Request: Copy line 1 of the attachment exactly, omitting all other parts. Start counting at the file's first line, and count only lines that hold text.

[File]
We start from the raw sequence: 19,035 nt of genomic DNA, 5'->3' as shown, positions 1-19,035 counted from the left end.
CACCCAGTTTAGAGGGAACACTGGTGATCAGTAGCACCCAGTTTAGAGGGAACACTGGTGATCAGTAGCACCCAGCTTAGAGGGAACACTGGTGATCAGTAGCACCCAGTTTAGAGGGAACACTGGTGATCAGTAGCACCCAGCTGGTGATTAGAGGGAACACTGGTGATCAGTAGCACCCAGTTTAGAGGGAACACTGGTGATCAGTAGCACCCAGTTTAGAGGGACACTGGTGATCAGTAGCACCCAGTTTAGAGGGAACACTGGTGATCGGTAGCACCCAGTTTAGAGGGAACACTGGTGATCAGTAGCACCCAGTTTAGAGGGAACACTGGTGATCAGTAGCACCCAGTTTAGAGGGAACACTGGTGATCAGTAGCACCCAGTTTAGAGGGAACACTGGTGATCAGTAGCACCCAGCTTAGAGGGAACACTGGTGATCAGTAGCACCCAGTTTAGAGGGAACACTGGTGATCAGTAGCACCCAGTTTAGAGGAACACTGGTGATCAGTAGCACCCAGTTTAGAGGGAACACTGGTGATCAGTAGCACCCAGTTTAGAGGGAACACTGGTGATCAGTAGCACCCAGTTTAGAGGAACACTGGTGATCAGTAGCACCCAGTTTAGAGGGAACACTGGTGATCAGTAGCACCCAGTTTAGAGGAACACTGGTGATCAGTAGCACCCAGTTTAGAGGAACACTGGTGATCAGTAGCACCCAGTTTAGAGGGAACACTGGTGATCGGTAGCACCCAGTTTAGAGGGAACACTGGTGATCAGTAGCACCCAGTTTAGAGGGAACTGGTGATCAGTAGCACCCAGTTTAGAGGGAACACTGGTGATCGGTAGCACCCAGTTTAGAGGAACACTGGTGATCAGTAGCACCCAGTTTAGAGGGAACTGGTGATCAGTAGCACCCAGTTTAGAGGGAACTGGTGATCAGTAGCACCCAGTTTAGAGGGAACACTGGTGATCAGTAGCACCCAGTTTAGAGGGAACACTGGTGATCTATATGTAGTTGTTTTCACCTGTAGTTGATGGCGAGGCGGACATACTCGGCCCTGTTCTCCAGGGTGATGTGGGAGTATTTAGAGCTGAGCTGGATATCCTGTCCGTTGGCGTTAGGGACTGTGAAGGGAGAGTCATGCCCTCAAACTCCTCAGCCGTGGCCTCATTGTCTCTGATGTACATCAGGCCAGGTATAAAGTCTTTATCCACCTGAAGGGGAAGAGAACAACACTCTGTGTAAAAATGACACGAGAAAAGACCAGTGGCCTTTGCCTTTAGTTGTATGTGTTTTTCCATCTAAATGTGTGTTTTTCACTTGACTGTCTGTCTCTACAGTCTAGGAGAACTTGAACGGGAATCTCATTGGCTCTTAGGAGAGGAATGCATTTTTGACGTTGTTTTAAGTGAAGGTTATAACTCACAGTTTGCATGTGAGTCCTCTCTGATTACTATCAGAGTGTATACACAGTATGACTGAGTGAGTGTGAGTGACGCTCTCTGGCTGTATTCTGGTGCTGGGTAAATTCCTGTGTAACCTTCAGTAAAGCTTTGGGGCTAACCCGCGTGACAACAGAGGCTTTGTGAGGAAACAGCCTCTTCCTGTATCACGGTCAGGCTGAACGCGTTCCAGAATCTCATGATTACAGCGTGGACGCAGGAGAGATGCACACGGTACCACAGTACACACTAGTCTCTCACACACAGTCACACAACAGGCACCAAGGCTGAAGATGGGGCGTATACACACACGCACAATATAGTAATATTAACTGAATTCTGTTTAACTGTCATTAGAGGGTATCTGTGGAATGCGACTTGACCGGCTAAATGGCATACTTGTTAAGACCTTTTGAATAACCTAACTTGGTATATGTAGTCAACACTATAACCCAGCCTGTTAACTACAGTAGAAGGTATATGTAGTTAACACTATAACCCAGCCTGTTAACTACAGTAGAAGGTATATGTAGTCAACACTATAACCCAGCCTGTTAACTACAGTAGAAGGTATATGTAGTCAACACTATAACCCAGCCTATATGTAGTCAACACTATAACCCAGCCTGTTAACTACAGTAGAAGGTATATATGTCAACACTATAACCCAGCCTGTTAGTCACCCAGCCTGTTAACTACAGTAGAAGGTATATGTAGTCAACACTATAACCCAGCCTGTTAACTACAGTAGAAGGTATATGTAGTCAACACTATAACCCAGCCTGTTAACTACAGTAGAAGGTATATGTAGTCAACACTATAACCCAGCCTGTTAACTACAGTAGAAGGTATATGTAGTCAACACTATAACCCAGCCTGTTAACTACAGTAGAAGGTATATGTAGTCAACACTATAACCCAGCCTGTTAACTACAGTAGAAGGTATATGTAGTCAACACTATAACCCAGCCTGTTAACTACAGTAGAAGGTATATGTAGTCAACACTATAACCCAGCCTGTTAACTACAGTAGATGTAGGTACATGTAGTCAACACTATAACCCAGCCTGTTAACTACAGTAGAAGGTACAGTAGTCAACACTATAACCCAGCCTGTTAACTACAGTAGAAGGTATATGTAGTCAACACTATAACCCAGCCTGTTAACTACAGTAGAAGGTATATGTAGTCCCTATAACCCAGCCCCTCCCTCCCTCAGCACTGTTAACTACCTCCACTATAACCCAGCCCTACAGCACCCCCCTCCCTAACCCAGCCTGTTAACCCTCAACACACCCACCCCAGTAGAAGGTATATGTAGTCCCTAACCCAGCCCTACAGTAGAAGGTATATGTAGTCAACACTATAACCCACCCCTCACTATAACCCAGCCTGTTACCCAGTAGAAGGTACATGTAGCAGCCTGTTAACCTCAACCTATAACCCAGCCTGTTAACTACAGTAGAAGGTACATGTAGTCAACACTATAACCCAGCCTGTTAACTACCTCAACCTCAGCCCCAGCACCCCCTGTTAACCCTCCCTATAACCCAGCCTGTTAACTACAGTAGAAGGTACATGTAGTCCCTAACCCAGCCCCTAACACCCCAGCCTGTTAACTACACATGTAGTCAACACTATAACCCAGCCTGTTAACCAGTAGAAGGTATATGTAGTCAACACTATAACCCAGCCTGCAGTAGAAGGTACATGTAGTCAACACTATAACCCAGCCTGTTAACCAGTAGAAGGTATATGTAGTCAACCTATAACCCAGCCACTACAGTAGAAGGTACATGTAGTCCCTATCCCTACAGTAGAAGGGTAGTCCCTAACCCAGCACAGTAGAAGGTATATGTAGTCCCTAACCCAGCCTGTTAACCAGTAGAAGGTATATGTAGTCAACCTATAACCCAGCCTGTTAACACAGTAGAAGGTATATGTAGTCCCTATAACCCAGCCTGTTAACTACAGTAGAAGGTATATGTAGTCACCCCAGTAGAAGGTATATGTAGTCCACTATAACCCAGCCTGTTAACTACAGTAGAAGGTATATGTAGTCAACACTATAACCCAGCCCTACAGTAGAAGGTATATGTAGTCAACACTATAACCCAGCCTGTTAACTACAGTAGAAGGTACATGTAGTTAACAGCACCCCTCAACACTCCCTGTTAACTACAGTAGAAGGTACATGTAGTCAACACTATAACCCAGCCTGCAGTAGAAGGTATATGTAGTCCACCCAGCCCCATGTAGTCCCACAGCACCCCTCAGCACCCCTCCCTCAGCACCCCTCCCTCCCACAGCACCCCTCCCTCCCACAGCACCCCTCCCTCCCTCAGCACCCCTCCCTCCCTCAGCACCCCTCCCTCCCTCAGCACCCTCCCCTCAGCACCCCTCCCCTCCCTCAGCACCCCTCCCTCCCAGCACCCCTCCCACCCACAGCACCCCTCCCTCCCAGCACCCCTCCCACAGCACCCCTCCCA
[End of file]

We start from the raw sequence: 19,035 nt of genomic DNA, 5'->3' as shown, positions 1-19,035 counted from the left end.